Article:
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Figure 5: Patients and mice treated with RT + anti-CTLA4 for melanomaa) Twenty-two stage IV melanoma patients (M stage indicated) were stratified by treatment site of a single index metastasis, which was the irradiated tumor. Two dosing levels (DL) for stereotactic body radiation (SBRT) were in each stratum. b) Waterfall plot of the RECIST % change from baseline of unirradiated tumors annotated to indicate metabolic responses by PET/CT (hatches above plot) and response of the irradiated index tumor as measured by CT and PET/CT (hatches below plot). RECIST criteria do not include irradiated tumors. Legend shows color-codes for response after CT or PET/CT (parenthesis). PMD: progressive metabolic disease; SMD: stable metabolic disease; PMR: partial metabolic response; CMR: complete metabolic response. White hatches indicate no imaging obtained. See Extended Data Table 2. c) Survival (right) and total tumor growth (bottom) after RT with either concurrent or sequential anti-CTLA4 compared to anti-CTLA4 (C4) or RT alone. The regimens and the standard regimen used for all other melanoma experiments are illustrated (left). The p-values for tumor growth are compared to anti-CTLA4. d) Survival after RT and/or anti-CTLA4 with or without T cell depletion (n=5–10) using anti-CD8 (CD8). Shown are overall p-values. The p-value for RT + anti-CTLA4 with and without anti-CD8 is p=0.005. Control is an isotype-matched antibody. e) Three mice with CRs were rechallenged with B16-F10 tumors. Shown is a representative mouse. Arrow indicates location of regressed tumor and vitiligo-like condition represented by non-pigmented fur (observed in approximately 50% of mice with CRs). Time line starts from original tumor implantation (day 0) and values above marks are days after first rechallenge. Recurrence occurred only after anti-CD8 treatment and second rechallenge.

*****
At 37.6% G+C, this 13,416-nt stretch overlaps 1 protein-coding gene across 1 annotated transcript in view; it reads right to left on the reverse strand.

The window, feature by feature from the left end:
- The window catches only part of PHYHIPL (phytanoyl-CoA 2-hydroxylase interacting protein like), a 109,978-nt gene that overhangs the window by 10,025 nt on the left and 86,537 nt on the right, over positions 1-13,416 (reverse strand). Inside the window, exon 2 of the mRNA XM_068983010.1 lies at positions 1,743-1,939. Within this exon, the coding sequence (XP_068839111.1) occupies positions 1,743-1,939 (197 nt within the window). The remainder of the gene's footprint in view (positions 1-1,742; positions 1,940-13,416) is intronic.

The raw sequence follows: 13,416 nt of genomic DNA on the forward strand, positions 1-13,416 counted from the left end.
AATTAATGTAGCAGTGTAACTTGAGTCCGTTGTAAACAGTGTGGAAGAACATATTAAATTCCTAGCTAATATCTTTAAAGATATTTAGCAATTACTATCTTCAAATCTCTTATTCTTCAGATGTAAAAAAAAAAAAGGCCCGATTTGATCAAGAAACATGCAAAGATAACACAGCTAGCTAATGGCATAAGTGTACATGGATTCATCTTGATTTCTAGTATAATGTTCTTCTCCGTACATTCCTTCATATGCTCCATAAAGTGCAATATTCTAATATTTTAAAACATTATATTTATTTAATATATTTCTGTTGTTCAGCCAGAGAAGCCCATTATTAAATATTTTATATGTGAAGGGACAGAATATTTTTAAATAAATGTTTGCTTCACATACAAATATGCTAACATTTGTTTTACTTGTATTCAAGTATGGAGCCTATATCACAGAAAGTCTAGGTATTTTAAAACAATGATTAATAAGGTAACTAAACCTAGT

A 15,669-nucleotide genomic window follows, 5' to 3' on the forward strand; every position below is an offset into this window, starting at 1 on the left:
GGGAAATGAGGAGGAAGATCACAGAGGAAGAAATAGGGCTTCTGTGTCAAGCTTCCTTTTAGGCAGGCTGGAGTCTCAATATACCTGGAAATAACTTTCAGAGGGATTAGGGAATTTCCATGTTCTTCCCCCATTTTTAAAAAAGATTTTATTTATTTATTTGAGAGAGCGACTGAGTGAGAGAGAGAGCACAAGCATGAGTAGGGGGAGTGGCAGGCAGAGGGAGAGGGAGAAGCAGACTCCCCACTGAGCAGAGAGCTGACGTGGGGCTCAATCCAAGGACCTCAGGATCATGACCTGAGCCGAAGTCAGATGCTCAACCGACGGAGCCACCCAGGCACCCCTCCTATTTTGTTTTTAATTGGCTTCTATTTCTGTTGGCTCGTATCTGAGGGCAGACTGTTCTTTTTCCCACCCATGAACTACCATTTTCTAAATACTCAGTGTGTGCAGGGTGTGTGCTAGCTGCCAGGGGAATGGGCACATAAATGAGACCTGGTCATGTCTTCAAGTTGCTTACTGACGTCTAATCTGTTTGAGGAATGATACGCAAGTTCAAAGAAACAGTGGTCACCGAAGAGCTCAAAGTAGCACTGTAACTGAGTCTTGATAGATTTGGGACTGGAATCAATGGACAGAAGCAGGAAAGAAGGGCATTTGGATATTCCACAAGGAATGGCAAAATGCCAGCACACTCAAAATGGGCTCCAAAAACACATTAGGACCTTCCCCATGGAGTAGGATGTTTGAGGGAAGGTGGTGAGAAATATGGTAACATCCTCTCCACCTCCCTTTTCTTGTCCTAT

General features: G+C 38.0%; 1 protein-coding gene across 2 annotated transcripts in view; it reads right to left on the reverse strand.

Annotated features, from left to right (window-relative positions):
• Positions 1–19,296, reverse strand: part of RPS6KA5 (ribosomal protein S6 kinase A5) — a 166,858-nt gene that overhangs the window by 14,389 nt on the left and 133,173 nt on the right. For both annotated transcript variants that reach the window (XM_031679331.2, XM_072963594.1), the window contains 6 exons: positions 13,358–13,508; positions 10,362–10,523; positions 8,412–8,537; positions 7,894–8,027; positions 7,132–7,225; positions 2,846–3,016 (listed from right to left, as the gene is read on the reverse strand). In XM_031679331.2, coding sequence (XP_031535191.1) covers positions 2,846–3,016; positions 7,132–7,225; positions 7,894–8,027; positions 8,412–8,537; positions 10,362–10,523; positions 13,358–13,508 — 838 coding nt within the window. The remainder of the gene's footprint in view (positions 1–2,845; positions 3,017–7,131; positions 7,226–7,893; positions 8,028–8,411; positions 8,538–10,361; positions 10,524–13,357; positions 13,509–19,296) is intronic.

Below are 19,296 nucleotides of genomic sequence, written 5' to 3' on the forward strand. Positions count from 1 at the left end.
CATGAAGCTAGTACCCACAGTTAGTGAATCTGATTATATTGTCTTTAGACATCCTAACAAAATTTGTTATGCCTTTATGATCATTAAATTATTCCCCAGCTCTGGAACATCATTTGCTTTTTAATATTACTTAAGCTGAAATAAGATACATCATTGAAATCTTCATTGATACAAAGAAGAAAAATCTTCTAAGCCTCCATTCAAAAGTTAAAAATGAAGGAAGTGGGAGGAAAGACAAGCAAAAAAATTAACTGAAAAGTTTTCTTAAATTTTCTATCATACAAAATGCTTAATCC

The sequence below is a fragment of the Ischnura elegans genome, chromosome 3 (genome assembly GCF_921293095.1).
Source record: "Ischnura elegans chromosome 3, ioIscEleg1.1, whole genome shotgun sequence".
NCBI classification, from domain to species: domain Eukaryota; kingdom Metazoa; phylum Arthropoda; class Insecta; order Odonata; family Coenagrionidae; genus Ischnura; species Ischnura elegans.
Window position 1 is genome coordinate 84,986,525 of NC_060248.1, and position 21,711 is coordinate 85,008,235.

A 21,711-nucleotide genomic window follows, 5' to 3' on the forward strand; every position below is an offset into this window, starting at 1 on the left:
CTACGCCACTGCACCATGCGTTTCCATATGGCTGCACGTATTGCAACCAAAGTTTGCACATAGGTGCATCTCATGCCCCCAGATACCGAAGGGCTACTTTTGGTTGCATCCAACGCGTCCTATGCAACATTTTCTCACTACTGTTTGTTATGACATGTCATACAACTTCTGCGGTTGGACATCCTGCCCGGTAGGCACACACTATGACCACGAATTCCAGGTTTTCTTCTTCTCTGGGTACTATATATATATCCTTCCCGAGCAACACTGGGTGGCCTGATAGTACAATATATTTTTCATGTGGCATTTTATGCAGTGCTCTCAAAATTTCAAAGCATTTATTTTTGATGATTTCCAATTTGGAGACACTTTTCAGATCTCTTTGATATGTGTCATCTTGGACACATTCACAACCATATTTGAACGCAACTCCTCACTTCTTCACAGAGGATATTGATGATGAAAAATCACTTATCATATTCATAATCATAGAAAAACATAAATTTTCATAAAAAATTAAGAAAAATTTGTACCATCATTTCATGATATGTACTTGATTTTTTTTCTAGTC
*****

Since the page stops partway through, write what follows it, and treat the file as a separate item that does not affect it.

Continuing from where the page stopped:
Mentions: Anecdotal clinical reports suggest that RT may cooperate with anti-CTLA4 to systemically enhance melanoma response7; however, this combination has not been reported in a clinical trial. To examine the feasibility and efficacy of RT combined with immune checkpoint blockade, we initiated a phase I clinical trial of 22 patients with multiple melanoma metastases (Extended Data Table 1). A single index lesion was irradiated with hypofractionated RT, delivered over two or three fractions, followed by four cycles of the anti-CTLA4 antibody ipilimumab (Extended Data Fig. 1a). Accrual was completed in three out of four RT dose levels, and treatment was well tolerated (Extended Data Table 2). Evaluation of the unirradiated lesions by CT imaging using Response Evaluation Criteria in Solid Tumors (RECIST) demonstrated that 18% of patients had a partial response (PR) as best response, 18% had stable disease (SD), and 64% had progressive disease (PD) (Fig. 1a). For example, patient PT-402 showed a large reduction in sizes of unirradiated tumors and a partial metabolic response by positron emission tomography (PET) (Fig. 1b). None of the 12 patients evaluated by PET had progressive metabolic disease in the irradiated lesion (Extended Data Fig. 1b, Extended Data Table 3). The median progression-free survival (PFS) and overall survival (OS) was 3.8 and 10.7 months with median follow-up of 18.4 and 21.3 months (18.0 and 21.3 for patients without event), respectively (Fig. 1c).